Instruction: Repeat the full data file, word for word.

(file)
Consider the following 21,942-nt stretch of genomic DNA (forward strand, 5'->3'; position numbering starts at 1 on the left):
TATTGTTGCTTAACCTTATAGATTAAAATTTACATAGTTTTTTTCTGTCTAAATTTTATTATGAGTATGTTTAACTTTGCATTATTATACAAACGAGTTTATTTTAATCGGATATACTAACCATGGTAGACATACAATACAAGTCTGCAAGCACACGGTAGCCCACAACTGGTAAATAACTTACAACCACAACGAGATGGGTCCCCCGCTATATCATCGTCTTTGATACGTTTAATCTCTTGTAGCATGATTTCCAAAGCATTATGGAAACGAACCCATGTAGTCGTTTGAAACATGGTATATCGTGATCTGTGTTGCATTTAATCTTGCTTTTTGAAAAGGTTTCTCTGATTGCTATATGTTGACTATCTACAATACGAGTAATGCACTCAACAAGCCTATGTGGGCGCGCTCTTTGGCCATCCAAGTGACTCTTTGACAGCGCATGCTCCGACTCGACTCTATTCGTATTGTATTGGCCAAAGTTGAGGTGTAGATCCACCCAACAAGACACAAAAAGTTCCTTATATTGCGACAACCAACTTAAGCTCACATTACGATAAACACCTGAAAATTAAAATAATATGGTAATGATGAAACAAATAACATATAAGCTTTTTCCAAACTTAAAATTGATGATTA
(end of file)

Consider the following 21,942-nt stretch of genomic DNA (forward strand, 5'->3'; position numbering starts at 1 on the left):
TATTGTTGCTTAACCTTATAGATTAAAATTTACATAGTTTTTTTCTGTCTAAATTTTATTATGAGTATGTTTAACTTTGCATTATTATACAAACGAGTTTATTTTAATCGGATATACTAACCATGGTAGACATACAATACAAGTCTGCAAGCACACGGTAGCCCACAACTGGTAAATAACTTACAACCACAACGAGATGGGTCCCCCGCTATATCATCGTCTTTGATACGTTTAATCTCTTGTAGCATGATTTCCAAAGCATTATGGAAACGAACCCATGTAGTCGTTTGAAACATGGTATATCGTGATCTGTGTTGCATTTAATCTTGCTTTTTGAAAAGGTTTCTCTGATTGCTATATGTTGACTATCTACAATACGAGTAATGCACTCAACAAGCCTATGTGGGCGCGCTCTTTGGCCATCCAAGTGACTCTTTGACAGCGCATGCTCCGACTCGACTCTATTCGTATTGTATTGGCCAAAGTTGAGGTGTAGATCCACCCAACAAGACACAAAAAGTTCCTTATATTGCGACAACCAACTTAAGCTCACATTACGATAAACACCTGAAAATTAAAATAATATGGTAATGATGAAACAAATAACATATAAGCTTTTTCCAAACTTAAAATTGATGATTA